In 1962, following suite with the tide of the “cognitive revolution” in the field of psychology, researchers Stanley Schachter and Jerome E. Singer devised a new theory of emotion that took into account the influence of cognitive factors. In their analysis Schachter and Singer noted that, with reference to the pervious physiological based theories, there remained the question of accounting for the fact that “the variety of emotion, mood and feeling states are by no means matched by an equal variety of visceral patterns.” This “rather ambiguous situation” led the them to conclude “that cognitive factors may be major determinants of emotional states.”  Considering this implication the researchers formulated what is known as the Schachter-Singer or Two Factor Theory of Emotion.
The theory thus presents a model of emotional experience based on cognitive labels in response to physiological excitation. In this theory the individual senses the particular emotional object of situation through the sense organs. An induced form of autonomic arousal then follows this perception. Accompanying this “general pattern of sympathetic excitation” is a specific cognitive label, which allows one to interpret “this stirred-up state in terms of the characteristics of the precipitating situation and one’s apperceptive mass.”  The theory also addresses the salience of feedback mechanisms, as “past experience provide the framework within which one understands and labels his (sic) feelings.”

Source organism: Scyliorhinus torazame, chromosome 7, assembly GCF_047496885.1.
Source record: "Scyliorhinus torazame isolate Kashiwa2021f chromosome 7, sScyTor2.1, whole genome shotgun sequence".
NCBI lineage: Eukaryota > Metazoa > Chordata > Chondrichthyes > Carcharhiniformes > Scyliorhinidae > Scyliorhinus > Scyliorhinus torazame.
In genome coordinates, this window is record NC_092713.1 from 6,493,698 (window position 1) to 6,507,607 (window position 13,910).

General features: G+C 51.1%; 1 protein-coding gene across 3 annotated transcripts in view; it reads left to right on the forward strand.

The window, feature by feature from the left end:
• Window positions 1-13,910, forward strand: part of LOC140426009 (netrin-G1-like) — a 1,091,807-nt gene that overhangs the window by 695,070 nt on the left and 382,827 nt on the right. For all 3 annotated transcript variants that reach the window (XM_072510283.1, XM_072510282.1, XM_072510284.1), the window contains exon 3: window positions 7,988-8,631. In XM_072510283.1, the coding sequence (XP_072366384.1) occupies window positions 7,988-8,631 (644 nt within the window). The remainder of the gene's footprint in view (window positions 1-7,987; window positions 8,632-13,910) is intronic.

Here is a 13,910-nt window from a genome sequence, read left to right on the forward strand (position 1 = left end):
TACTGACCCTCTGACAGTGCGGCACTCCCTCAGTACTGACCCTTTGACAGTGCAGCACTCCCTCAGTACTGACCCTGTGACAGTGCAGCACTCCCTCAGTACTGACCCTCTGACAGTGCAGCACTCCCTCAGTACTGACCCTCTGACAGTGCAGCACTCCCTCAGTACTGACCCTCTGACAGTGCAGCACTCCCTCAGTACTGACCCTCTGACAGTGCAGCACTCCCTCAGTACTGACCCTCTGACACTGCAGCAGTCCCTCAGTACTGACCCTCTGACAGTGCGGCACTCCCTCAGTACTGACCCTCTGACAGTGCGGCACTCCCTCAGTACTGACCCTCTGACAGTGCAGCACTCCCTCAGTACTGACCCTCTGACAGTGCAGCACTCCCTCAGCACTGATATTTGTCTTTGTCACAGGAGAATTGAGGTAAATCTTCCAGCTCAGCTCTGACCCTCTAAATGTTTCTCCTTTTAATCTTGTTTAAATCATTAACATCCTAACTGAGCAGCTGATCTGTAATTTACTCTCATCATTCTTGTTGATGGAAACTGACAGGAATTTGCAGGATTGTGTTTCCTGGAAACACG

Following the implications of their theory Schachter and Singer also provided three important ancillary propositions:
(1) In the event that an individual has no causal explanation for an arousal state he or she will label arousal in terms of available cognitions.
(2) In the event that an individual has appropriate explanation for arousal alternative cognitive labeling will be unlikely.
(3) Under identical “cognitive circumstances” an individual will only respond with emotional experience to the degree that he or she is physiologically excited.